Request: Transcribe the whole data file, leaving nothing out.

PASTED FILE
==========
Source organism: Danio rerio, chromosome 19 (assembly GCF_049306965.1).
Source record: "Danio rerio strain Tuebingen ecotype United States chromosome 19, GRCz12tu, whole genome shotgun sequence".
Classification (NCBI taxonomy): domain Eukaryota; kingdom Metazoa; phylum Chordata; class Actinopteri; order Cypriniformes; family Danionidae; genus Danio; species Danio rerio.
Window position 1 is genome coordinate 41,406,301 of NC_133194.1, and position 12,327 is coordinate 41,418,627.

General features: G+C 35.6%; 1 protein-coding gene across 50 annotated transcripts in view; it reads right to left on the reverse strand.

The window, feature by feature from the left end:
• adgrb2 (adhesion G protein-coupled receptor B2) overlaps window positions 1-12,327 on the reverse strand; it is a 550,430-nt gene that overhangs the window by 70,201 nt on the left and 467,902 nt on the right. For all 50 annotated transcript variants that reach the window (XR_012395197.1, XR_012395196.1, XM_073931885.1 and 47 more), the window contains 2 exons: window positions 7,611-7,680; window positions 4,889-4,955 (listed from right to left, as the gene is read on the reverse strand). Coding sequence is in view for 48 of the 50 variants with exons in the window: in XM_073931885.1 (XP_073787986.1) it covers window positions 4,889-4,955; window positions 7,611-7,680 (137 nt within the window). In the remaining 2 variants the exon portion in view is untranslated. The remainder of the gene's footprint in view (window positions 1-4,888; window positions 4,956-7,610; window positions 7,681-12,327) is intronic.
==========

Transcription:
Source organism: Danio rerio, chromosome 19 (assembly GCF_049306965.1).
Source record: "Danio rerio strain Tuebingen ecotype United States chromosome 19, GRCz12tu, whole genome shotgun sequence".
Classification (NCBI taxonomy): domain Eukaryota; kingdom Metazoa; phylum Chordata; class Actinopteri; order Cypriniformes; family Danionidae; genus Danio; species Danio rerio.
Window position 1 is genome coordinate 41,406,301 of NC_133194.1, and position 12,327 is coordinate 41,418,627.

General features: G+C 35.6%; 1 protein-coding gene across 50 annotated transcripts in view; it reads right to left on the reverse strand.

The window, feature by feature from the left end:
• adgrb2 (adhesion G protein-coupled receptor B2) overlaps window positions 1-12,327 on the reverse strand; it is a 550,430-nt gene that overhangs the window by 70,201 nt on the left and 467,902 nt on the right. For all 50 annotated transcript variants that reach the window (XR_012395197.1, XR_012395196.1, XM_073931885.1 and 47 more), the window contains 2 exons: window positions 7,611-7,680; window positions 4,889-4,955 (listed from right to left, as the gene is read on the reverse strand). Coding sequence is in view for 48 of the 50 variants with exons in the window: in XM_073931885.1 (XP_073787986.1) it covers window positions 4,889-4,955; window positions 7,611-7,680 (137 nt within the window). In the remaining 2 variants the exon portion in view is untranslated. The remainder of the gene's footprint in view (window positions 1-4,888; window positions 4,956-7,610; window positions 7,681-12,327) is intronic.